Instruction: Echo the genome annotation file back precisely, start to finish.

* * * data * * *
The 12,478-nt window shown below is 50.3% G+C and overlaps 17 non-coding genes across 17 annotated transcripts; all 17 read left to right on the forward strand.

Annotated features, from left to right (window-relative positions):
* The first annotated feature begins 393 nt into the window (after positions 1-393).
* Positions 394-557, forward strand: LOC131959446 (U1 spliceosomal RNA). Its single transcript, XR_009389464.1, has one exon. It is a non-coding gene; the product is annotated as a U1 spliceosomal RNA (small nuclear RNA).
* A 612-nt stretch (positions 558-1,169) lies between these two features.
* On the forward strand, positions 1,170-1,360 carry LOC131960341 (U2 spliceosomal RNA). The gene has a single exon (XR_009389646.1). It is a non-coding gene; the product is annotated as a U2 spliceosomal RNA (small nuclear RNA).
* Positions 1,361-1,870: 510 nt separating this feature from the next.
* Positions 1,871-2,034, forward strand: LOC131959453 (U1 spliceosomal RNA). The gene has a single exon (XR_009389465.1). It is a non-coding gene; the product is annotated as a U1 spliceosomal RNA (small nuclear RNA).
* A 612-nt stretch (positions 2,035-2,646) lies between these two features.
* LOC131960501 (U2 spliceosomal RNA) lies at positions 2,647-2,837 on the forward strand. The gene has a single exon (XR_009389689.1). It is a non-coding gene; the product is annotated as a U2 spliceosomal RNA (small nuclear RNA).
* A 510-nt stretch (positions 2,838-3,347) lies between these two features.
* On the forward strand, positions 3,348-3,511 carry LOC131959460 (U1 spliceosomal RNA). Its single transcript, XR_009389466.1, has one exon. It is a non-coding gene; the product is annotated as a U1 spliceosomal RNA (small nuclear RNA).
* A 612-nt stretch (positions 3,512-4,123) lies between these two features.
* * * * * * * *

The 12,478-nt window shown below is 50.3% G+C and overlaps 17 non-coding genes across 17 annotated transcripts; all 17 read left to right on the forward strand.

Annotated features, from left to right (window-relative positions):
* The first annotated feature begins 393 nt into the window (after positions 1-393).
* Positions 394-557, forward strand: LOC131959446 (U1 spliceosomal RNA). Its single transcript, XR_009389464.1, has one exon. It is a non-coding gene; the product is annotated as a U1 spliceosomal RNA (small nuclear RNA).
* A 612-nt stretch (positions 558-1,169) lies between these two features.
* On the forward strand, positions 1,170-1,360 carry LOC131960341 (U2 spliceosomal RNA). The gene has a single exon (XR_009389646.1). It is a non-coding gene; the product is annotated as a U2 spliceosomal RNA (small nuclear RNA).
* Positions 1,361-1,870: 510 nt separating this feature from the next.
* Positions 1,871-2,034, forward strand: LOC131959453 (U1 spliceosomal RNA). The gene has a single exon (XR_009389465.1). It is a non-coding gene; the product is annotated as a U1 spliceosomal RNA (small nuclear RNA).
* A 612-nt stretch (positions 2,035-2,646) lies between these two features.
* LOC131960501 (U2 spliceosomal RNA) lies at positions 2,647-2,837 on the forward strand. The gene has a single exon (XR_009389689.1). It is a non-coding gene; the product is annotated as a U2 spliceosomal RNA (small nuclear RNA).
* A 510-nt stretch (positions 2,838-3,347) lies between these two features.
* On the forward strand, positions 3,348-3,511 carry LOC131959460 (U1 spliceosomal RNA). Its single transcript, XR_009389466.1, has one exon. It is a non-coding gene; the product is annotated as a U1 spliceosomal RNA (small nuclear RNA).
* A 612-nt stretch (positions 3,512-4,123) lies between these two features.